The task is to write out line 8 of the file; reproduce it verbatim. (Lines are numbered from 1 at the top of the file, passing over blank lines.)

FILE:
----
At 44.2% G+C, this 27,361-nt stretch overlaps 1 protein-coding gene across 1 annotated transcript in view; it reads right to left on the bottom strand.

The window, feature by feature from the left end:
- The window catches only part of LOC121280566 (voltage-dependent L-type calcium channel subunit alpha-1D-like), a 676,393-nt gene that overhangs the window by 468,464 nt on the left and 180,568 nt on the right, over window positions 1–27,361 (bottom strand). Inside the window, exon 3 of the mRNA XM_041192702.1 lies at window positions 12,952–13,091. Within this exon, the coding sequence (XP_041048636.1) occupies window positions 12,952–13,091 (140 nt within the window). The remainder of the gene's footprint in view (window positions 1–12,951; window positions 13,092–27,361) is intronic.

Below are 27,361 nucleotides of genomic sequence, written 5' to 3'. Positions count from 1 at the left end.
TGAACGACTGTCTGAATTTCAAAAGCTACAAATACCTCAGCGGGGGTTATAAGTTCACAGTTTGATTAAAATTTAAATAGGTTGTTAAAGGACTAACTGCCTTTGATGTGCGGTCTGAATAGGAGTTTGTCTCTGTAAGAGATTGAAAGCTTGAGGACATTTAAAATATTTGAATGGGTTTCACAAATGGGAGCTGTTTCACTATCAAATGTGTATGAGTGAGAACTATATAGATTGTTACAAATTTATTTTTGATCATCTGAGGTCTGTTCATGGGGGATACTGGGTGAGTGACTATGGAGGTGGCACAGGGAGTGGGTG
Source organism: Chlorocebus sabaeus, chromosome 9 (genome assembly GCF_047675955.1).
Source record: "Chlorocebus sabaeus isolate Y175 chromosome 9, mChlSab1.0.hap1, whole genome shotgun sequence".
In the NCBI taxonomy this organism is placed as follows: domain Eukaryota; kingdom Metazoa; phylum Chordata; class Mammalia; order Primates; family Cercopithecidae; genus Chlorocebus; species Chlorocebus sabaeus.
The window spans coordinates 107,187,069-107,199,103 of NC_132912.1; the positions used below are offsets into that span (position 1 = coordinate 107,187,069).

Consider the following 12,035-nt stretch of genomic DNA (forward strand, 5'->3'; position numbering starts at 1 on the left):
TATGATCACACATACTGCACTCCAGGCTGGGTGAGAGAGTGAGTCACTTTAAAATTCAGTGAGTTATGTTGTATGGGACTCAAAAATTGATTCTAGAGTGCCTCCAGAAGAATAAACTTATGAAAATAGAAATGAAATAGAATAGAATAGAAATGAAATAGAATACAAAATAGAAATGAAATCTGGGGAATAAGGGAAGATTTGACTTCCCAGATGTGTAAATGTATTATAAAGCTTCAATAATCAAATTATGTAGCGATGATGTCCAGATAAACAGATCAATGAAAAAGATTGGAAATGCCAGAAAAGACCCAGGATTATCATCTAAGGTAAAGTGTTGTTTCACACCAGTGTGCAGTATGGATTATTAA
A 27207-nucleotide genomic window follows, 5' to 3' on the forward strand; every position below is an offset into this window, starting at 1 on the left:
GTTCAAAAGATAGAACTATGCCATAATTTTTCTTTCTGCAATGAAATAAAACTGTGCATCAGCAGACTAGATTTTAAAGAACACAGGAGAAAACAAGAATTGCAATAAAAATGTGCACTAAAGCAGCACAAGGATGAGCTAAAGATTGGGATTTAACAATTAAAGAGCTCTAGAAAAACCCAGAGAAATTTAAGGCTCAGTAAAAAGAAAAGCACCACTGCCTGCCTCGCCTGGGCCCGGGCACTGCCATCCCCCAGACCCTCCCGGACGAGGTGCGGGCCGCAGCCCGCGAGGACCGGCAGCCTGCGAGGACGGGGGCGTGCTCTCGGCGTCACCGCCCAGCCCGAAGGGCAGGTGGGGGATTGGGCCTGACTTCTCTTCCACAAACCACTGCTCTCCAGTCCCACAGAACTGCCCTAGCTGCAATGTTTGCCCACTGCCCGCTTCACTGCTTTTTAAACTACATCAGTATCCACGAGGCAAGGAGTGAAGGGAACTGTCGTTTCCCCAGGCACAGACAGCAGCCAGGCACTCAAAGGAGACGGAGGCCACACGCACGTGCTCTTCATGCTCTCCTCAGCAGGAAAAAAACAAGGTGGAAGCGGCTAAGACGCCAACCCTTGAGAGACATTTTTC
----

In the NCBI taxonomy this organism is placed as follows: domain Eukaryota; kingdom Metazoa; phylum Chordata; class Mammalia; order Primates; family Cercopithecidae; genus Chlorocebus; species Chlorocebus sabaeus.